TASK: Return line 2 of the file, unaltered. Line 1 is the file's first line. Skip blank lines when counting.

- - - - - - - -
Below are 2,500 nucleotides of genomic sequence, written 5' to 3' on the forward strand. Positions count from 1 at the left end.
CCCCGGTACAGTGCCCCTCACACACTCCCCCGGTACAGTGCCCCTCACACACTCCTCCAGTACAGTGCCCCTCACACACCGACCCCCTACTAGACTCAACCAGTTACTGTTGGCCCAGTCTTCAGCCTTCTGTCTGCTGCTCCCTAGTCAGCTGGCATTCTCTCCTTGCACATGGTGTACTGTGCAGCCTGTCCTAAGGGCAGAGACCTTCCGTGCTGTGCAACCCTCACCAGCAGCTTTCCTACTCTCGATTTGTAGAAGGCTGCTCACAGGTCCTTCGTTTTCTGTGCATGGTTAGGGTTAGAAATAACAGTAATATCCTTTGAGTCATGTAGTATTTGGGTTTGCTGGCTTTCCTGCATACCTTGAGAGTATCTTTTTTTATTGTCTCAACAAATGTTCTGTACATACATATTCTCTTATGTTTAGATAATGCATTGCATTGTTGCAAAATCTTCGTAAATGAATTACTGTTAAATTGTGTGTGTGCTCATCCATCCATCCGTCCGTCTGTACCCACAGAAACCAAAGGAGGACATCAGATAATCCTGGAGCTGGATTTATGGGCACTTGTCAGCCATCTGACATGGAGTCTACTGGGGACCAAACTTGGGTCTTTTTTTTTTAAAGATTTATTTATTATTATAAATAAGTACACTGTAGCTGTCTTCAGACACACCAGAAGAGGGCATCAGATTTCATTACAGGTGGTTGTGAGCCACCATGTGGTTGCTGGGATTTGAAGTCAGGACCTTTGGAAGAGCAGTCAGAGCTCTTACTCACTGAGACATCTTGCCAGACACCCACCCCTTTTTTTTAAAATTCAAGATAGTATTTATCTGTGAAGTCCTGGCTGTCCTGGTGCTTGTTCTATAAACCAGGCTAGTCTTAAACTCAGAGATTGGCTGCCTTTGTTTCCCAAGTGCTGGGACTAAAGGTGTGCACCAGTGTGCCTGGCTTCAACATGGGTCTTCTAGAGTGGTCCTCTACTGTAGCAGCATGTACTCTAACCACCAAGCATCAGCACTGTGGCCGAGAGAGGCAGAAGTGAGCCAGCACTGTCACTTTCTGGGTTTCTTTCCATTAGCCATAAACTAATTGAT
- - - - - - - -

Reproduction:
CCCCGGTACAGTGCCCCTCACACACTCCCCCGGTACAGTGCCCCTCACACACTCCTCCAGTACAGTGCCCCTCACACACCGACCCCCTACTAGACTCAACCAGTTACTGTTGGCCCAGTCTTCAGCCTTCTGTCTGCTGCTCCCTAGTCAGCTGGCATTCTCTCCTTGCACATGGTGTACTGTGCAGCCTGTCCTAAGGGCAGAGACCTTCCGTGCTGTGCAACCCTCACCAGCAGCTTTCCTACTCTCGATTTGTAGAAGGCTGCTCACAGGTCCTTCGTTTTCTGTGCATGGTTAGGGTTAGAAATAACAGTAATATCCTTTGAGTCATGTAGTATTTGGGTTTGCTGGCTTTCCTGCATACCTTGAGAGTATCTTTTTTTATTGTCTCAACAAATGTTCTGTACATACATATTCTCTTATGTTTAGATAATGCATTGCATTGTTGCAAAATCTTCGTAAATGAATTACTGTTAAATTGTGTGTGTGCTCATCCATCCATCCGTCCGTCTGTACCCACAGAAACCAAAGGAGGACATCAGATAATCCTGGAGCTGGATTTATGGGCACTTGTCAGCCATCTGACATGGAGTCTACTGGGGACCAAACTTGGGTCTTTTTTTTTTAAAGATTTATTTATTATTATAAATAAGTACACTGTAGCTGTCTTCAGACACACCAGAAGAGGGCATCAGATTTCATTACAGGTGGTTGTGAGCCACCATGTGGTTGCTGGGATTTGAAGTCAGGACCTTTGGAAGAGCAGTCAGAGCTCTTACTCACTGAGACATCTTGCCAGACACCCACCCCTTTTTTTTAAAATTCAAGATAGTATTTATCTGTGAAGTCCTGGCTGTCCTGGTGCTTGTTCTATAAACCAGGCTAGTCTTAAACTCAGAGATTGGCTGCCTTTGTTTCCCAAGTGCTGGGACTAAAGGTGTGCACCAGTGTGCCTGGCTTCAACATGGGTCTTCTAGAGTGGTCCTCTACTGTAGCAGCATGTACTCTAACCACCAAGCATCAGCACTGTGGCCGAGAGAGGCAGAAGTGAGCCAGCACTGTCACTTTCTGGGTTTCTTTCCATTAGCCATAAACTAATTGAT